At the most basic level, what the gospel offers is a solution to the fundamental problem of human existence- vanity.
As many intellectual objections man may have to the Bible or as much disdain he may harbor for the shortcomings of Christianity throughout history, the basic promises in the gospel should be a beacon of hope to those unmoored in the sea of absurdity.
If you missed my last two posts, Does Science Incriminate the Bible? and Why Can’t Science and Faith be Friends?, I suggest you read them first before continuing on to this one. I have been following a loose but developing line of thought throughout them.
This third post picks up at the assumption that science/life is all there is, i.e. there is no supernatural, spiritual, or eternal elements to the world and human experience.
The most basic human condition is inescapable vanity.
A thousand times over, the death knell of the Bible has been sounded, the funeral procession formed, the inscription cut on the tombstone, and the committal read. But somehow the corpse never stays put.
Despite many eminent scientists, who know a whole lot more than the rest of us, who have not merely ceded to the idea of God being plausible or necessary but have fully embraced Him, the friendship between science and faith still seems to be tenuous.
Recently I have been following a few blogs discussing the historical reliability of the Bible, the historicity of Adam, and questions on the compatibility of science with the Bible.
Christians should not feel threatened by science. Science, in the sense of the way things are and the processes that govern them, is God’s work as much as the Bible is. Actually, both are God’s means of revelation- general and specific (Rom. 1:20, 2 Tim. 3:15).
However, some of what is touted as scientific fact is scientific speculation, assumption, or a leap to conclusions. One common instance of this is the claim that humans descended from chimpanzees because we share 98.6% of our DNA with them. While the latter may be fact, the former is speculation, not science. And this scenario can play out and repeat endlessly as science observes more of the visible universe.
But it is abundantly clear that science can not answer all the questions.
It has been a month since Steve Jobs’ death. The talking heads have had their lime light, the biography has been released, and the tributes have been turned down to a simmer.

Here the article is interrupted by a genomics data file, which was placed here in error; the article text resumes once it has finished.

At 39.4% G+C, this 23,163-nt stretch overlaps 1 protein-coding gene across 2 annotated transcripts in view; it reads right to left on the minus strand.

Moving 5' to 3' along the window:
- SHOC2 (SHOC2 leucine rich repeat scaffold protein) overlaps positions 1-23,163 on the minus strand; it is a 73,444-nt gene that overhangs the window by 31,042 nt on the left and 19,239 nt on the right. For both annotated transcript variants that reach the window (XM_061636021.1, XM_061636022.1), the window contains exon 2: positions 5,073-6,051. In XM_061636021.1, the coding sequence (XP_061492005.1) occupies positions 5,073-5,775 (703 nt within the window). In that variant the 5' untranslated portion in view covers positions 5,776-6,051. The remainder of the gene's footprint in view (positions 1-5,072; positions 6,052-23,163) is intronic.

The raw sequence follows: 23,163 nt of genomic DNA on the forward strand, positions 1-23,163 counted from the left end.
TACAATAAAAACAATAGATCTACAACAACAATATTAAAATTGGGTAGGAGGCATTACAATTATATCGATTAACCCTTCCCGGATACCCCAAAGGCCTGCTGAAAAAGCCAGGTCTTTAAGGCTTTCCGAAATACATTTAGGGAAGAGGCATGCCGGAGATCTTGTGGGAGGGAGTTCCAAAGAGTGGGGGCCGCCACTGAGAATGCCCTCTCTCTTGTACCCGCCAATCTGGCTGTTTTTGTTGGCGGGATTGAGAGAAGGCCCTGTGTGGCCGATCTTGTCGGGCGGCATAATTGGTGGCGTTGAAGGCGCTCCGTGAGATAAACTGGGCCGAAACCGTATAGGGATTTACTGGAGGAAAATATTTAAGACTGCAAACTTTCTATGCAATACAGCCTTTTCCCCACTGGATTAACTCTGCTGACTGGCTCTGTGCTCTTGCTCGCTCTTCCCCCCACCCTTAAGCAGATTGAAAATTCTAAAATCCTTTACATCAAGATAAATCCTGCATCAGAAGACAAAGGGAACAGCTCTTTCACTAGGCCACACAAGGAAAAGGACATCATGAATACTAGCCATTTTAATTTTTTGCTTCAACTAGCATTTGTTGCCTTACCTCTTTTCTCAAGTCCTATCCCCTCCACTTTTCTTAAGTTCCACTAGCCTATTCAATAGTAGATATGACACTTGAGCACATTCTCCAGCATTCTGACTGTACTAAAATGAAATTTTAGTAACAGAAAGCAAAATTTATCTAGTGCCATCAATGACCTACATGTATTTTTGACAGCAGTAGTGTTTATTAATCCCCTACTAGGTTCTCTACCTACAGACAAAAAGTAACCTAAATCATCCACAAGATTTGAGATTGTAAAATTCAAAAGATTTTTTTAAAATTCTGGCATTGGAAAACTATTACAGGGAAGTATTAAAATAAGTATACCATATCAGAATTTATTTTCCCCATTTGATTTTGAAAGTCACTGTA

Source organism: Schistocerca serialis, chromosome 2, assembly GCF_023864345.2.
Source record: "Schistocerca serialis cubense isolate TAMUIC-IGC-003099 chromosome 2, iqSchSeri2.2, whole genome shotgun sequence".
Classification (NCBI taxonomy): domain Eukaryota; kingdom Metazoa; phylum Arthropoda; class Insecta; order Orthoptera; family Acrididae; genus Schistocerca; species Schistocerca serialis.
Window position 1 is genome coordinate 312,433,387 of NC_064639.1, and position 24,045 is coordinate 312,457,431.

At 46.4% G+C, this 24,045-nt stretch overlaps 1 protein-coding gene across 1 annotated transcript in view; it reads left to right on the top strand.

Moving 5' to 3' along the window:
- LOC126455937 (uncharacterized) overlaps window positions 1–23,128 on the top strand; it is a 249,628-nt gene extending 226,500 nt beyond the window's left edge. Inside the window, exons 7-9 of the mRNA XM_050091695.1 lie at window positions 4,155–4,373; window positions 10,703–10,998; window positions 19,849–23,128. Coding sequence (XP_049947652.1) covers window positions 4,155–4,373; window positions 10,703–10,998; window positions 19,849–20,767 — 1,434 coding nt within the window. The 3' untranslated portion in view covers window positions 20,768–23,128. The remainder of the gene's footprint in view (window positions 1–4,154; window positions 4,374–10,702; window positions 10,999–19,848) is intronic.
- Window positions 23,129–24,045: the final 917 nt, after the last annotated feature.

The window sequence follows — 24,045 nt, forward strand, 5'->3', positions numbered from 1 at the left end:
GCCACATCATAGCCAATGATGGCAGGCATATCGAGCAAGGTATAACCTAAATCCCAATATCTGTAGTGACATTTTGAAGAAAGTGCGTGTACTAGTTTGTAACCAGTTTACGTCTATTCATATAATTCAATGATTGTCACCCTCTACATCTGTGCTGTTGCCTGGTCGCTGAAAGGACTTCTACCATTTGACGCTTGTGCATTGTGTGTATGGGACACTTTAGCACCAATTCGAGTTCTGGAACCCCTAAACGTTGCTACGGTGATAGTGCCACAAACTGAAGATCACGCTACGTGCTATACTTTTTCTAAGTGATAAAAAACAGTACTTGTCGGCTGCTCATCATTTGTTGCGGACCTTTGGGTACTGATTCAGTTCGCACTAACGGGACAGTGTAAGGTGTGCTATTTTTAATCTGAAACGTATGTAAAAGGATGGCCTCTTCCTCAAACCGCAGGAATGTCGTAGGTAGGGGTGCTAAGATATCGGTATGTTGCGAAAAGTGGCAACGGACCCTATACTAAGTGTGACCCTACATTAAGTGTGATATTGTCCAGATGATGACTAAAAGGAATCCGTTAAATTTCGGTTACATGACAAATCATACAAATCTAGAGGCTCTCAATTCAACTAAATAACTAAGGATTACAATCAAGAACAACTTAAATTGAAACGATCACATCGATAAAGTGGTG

Before this passes out of the realm of current events and sinks into the internet’s vast catalog of oblivion, I want to make one more observation on Steve Jobs’ life.
The absence of an on-off switch on Apple devices is more than a design feature. It’s a life philosophy. It has been said that Steve Jobs didn’t put on-off switches on his products because he didn’t like the thought that at the end of a successful, influential life a person is just gone- put eternally in the off position.
“Ever since I’ve had cancer, I’ve been thinking about (God) more. And I find myself believing a bit more. Maybe it’s because I want to believe in an afterlife. That when you die, it doesn’t just all disappear,” Isaacson quoted Jobs as saying.
“Then he paused for a second and he said ‘yeah, but sometimes I think it’s just like an on-off switch. Click and you’re gone,” Isaacson said of Jobs. “He paused again, and he said: And that’s why I don’t like putting on-off switches on Apple devices.”
Technology is like bamboo- it’s an invasive species.
Since his passing, Steve Jobs has been called a saint, a secular prophet, and a technological evangelist.
On paper, he was just a successful CEO who designed computers and phones. No doubt one that changed not only technology but also the world. He faithfully delivered “magical” products that rarely disappointed. He turned a utilitarian object into something like a friend. One study showed that many people’s attachment to their iPhone reaches romantic levels. They experience separation anxiety if they walk out of the house without it.
Naturally people projected their love of the iPhone onto the creator of the iPhone.
Recently I read an article in the NY Times called, “The Meaningfulness of Lives.” The author argues that the meaningfulness of your life consists in whether or not your life tells a compelling narrative. What makes a compelling narrative is subjective and objective value.